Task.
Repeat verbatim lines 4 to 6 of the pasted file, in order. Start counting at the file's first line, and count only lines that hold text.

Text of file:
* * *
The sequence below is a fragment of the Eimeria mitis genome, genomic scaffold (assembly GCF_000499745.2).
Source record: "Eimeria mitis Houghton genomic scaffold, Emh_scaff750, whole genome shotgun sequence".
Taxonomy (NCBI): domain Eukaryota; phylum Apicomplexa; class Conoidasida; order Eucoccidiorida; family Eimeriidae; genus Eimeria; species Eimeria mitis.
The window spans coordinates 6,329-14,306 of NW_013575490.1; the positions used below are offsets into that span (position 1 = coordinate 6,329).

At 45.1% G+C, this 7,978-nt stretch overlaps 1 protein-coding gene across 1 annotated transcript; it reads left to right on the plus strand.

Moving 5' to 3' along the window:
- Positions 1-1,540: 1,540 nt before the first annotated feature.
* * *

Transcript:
The window spans coordinates 6,329-14,306 of NW_013575490.1; the positions used below are offsets into that span (position 1 = coordinate 6,329).

At 45.1% G+C, this 7,978-nt stretch overlaps 1 protein-coding gene across 1 annotated transcript; it reads left to right on the plus strand.

Moving 5' to 3' along the window: